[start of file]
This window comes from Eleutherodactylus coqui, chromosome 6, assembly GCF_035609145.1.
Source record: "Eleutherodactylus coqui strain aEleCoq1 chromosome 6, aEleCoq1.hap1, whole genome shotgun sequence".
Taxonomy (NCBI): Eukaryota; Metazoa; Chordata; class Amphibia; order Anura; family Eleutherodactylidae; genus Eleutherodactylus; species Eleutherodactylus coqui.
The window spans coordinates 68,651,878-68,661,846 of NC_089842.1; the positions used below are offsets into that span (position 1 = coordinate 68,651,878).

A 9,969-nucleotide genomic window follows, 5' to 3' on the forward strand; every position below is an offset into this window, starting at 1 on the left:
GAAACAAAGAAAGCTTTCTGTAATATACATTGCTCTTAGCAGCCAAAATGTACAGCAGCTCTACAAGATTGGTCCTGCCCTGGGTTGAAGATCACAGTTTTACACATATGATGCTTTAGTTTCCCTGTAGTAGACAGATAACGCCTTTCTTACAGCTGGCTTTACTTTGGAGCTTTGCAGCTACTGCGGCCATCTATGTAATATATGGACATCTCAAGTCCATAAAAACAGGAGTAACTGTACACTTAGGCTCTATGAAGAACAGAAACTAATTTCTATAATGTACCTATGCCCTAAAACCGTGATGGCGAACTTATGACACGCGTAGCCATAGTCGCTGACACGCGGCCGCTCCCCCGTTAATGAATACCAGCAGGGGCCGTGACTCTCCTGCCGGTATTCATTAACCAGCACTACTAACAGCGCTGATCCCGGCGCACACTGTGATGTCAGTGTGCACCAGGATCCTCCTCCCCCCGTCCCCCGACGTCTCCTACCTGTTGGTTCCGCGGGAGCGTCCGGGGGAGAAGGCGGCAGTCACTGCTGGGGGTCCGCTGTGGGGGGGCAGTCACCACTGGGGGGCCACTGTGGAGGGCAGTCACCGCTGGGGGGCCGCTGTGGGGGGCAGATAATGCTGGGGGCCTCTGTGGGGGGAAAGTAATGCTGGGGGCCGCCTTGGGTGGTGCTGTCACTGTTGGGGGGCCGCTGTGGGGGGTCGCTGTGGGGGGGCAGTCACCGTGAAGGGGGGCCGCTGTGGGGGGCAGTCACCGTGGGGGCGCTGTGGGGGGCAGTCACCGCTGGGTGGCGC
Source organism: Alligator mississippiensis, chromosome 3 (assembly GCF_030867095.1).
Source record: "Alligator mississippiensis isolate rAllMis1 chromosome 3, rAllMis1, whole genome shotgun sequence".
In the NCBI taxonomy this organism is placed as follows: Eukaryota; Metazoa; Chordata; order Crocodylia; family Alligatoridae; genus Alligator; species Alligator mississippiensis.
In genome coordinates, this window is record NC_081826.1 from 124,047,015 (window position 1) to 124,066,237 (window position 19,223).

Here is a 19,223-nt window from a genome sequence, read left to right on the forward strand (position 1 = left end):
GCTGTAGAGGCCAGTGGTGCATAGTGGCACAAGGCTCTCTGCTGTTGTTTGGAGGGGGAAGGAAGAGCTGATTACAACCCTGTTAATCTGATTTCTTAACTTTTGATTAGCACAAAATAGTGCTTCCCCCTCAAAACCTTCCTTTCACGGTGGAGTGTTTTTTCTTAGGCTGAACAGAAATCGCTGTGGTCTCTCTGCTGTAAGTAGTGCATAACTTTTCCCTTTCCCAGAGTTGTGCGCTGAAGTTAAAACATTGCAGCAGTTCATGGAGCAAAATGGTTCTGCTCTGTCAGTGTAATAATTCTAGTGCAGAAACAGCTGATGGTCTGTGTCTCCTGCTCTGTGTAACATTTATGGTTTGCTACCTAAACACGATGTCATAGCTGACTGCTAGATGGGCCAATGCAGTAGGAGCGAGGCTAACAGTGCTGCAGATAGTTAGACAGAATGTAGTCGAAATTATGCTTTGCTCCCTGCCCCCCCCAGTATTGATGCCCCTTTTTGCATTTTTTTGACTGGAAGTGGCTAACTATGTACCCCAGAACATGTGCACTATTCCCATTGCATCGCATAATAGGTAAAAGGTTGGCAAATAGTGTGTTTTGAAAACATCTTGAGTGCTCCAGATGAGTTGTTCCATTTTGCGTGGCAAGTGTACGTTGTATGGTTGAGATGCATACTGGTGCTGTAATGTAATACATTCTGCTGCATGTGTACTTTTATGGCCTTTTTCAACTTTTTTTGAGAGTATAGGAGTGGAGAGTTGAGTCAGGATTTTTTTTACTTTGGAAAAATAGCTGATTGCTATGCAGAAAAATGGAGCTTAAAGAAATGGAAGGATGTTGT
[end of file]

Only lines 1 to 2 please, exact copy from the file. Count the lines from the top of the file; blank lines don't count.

This window comes from Eleutherodactylus coqui, chromosome 6, assembly GCF_035609145.1.
Source record: "Eleutherodactylus coqui strain aEleCoq1 chromosome 6, aEleCoq1.hap1, whole genome shotgun sequence".